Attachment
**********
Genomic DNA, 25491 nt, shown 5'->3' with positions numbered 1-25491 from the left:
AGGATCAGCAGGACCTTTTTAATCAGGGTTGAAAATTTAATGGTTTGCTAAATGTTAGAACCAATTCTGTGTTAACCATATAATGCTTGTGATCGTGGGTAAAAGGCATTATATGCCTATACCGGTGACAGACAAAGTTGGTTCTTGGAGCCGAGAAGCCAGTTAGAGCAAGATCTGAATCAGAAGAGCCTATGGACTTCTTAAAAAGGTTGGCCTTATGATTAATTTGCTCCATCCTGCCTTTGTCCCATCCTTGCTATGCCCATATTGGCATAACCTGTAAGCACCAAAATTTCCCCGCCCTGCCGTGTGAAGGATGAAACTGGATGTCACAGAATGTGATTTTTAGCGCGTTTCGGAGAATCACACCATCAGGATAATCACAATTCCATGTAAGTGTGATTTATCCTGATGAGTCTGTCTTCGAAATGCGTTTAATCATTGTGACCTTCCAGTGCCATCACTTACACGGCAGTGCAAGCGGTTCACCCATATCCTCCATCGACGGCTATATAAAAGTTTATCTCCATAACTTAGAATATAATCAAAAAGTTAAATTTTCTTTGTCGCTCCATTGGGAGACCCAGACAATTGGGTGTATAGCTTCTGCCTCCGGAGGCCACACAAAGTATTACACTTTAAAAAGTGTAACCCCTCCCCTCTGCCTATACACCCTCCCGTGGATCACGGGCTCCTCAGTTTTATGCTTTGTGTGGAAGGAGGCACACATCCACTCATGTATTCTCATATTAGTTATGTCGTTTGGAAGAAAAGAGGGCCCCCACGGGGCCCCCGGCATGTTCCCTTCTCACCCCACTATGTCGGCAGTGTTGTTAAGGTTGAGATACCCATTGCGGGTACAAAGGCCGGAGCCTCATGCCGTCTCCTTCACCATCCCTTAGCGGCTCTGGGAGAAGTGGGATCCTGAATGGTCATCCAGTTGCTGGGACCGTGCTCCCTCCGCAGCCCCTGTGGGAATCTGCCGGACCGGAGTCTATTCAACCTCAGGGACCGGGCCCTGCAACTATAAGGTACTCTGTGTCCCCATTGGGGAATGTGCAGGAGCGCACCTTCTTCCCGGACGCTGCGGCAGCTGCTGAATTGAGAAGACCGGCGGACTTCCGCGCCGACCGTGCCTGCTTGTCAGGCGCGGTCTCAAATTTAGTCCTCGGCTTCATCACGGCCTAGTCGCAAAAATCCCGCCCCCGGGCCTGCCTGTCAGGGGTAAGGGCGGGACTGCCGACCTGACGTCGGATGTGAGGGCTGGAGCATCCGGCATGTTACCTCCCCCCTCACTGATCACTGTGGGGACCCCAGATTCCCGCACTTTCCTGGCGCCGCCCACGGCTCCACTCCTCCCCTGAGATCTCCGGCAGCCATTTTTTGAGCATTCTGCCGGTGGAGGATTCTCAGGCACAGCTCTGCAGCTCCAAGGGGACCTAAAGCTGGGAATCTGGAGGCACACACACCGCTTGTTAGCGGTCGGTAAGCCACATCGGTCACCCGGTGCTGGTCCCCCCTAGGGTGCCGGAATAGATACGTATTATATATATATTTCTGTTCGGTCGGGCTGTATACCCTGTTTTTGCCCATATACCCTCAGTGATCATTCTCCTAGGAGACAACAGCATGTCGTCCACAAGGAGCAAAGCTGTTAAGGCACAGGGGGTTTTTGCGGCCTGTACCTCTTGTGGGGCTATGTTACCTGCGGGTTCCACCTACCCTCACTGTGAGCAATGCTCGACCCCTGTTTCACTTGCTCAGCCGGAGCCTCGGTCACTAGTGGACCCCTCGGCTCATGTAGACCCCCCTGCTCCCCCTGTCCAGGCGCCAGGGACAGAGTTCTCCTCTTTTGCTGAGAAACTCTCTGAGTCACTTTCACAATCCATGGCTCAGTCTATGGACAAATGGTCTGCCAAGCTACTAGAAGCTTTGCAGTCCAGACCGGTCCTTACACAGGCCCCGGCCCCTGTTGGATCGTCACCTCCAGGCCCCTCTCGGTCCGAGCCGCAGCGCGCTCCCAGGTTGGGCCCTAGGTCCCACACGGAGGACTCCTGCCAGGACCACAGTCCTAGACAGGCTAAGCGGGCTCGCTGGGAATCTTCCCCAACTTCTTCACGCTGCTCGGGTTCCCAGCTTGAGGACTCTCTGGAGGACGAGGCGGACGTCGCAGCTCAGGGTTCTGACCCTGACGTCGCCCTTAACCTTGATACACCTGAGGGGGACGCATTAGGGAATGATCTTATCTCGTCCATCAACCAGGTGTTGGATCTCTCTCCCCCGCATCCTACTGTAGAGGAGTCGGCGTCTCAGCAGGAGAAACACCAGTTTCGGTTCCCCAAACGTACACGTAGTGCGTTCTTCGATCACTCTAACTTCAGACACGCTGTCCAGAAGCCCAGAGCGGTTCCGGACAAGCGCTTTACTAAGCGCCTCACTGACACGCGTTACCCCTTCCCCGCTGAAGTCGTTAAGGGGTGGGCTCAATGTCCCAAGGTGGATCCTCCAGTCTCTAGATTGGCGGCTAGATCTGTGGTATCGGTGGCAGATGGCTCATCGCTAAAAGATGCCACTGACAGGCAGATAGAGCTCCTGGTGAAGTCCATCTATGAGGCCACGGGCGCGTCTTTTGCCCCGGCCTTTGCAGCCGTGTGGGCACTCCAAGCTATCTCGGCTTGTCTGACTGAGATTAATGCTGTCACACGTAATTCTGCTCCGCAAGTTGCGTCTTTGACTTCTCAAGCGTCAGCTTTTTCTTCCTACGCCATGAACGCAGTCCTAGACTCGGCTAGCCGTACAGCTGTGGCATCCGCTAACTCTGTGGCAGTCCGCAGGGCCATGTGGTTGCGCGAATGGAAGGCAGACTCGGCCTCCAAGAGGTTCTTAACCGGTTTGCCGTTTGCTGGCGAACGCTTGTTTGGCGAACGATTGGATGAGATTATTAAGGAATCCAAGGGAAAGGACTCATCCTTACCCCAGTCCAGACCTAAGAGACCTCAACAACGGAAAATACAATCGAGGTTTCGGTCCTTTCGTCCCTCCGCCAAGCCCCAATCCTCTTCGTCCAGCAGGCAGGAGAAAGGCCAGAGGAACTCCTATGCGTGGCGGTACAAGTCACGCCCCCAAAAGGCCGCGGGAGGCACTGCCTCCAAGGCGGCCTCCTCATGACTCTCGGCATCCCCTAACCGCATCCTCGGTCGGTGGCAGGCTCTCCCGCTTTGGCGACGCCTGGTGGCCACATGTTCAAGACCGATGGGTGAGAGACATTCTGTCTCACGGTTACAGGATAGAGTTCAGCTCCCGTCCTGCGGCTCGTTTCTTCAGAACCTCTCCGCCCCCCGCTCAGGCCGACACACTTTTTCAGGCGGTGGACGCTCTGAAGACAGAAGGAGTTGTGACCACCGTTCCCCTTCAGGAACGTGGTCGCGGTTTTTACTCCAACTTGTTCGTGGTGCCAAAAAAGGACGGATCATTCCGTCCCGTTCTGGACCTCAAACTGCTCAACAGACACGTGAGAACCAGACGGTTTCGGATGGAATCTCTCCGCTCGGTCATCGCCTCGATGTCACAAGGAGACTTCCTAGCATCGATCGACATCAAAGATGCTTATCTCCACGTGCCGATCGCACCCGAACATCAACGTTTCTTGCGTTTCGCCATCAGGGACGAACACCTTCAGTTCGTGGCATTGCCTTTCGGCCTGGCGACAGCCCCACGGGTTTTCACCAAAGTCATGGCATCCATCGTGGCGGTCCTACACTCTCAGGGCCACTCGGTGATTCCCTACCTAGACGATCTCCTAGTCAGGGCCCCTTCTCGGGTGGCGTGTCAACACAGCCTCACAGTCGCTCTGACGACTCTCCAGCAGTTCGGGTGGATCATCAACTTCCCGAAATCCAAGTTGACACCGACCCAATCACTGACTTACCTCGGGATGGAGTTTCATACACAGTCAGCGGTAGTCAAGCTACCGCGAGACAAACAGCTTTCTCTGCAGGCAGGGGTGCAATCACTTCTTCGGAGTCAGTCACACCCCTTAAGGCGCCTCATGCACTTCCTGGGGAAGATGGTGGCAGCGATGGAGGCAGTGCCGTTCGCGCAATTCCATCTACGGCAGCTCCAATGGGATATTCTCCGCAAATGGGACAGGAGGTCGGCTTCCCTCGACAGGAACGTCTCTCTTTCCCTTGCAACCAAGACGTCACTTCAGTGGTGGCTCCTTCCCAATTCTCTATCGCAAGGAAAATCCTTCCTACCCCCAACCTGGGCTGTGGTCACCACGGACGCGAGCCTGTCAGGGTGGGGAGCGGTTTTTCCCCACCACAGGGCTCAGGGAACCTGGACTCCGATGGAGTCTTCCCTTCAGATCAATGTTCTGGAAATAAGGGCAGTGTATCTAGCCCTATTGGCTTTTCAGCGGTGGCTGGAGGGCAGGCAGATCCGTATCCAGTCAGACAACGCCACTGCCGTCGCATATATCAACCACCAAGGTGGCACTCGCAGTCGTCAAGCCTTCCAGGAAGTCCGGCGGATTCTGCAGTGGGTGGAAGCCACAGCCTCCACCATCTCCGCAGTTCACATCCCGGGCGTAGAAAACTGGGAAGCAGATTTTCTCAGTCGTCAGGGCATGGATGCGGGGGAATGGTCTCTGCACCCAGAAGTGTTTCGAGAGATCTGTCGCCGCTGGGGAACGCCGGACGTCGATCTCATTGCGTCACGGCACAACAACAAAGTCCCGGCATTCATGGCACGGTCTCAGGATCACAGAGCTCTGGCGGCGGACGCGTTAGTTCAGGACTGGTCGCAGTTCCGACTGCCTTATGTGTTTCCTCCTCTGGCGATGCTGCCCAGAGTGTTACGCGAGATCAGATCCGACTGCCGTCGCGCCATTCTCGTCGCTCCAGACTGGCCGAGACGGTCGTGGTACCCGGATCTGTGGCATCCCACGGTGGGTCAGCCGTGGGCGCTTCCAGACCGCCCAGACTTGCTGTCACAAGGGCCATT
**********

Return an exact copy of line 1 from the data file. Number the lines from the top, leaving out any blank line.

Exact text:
Genomic DNA, 25491 nt, shown 5'->3' with positions numbered 1-25491 from the left: